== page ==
Graphical Construction Glossary >> Woodwork. >> Dado
The term dado can refer to architectural elements that are stone, plaster or timber. The term wainscot applies mostly to timber. So in the joinery sense they are just about interchangeable.
The photo above show the panelling behind the table and chair. Probably when it was built it would have been polished but now it has been painted in with the rest of the wall.
In the days when this type of panelling was popular it served a practical purpose as well as a decorative one. I know that the panelling in the photo is looking a bit sad and tired, but the fact is that for the last 400 and odd years it has been protecting the bottom part of this wall. Saving no doubt quite a few paint jobs and expensive rolls of wallpaper.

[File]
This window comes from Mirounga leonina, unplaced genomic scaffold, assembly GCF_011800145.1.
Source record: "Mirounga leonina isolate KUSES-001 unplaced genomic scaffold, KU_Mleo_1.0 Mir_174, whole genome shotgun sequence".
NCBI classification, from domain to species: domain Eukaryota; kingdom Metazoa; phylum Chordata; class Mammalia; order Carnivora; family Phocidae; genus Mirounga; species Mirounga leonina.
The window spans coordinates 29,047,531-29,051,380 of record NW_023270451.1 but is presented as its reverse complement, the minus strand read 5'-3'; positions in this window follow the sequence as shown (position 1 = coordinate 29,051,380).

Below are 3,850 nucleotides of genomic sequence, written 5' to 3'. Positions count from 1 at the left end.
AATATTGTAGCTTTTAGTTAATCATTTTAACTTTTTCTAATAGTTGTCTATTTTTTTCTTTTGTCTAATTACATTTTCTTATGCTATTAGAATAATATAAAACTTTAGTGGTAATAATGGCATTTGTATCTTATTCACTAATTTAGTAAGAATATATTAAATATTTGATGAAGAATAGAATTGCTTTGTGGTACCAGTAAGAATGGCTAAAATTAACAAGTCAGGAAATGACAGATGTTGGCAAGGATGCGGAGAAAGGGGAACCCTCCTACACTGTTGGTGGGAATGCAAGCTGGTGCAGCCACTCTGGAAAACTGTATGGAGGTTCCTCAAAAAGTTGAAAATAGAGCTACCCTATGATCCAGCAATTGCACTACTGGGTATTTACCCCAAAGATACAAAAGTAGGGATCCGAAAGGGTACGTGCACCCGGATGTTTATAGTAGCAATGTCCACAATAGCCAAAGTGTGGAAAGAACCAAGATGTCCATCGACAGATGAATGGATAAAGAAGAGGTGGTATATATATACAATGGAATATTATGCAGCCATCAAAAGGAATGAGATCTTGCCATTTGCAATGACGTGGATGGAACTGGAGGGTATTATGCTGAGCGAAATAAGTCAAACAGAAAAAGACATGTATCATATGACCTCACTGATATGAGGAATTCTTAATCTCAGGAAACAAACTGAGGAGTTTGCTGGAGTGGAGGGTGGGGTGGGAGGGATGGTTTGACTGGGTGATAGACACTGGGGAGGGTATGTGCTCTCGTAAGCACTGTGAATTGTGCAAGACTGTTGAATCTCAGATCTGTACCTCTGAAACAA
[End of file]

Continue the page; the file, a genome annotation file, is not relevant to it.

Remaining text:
Wainscot refers to panelling that can be any height. It is made up in a joinery shop and fixed on site to grounds applied to the walls.
Typically the skirting boards are packed out on grounds also, so that they can sit proud (that is to sit out farther out than, opposite of to sit flush which means level with) of the wainscot panels.
There are many references in literature to the noises of mice "behind the wainscotting." The gaps between the panels, the grounds and the masonry walls have provided shelter for generations of rodents. Which may be a reason why we don't see wainscotting much these days.
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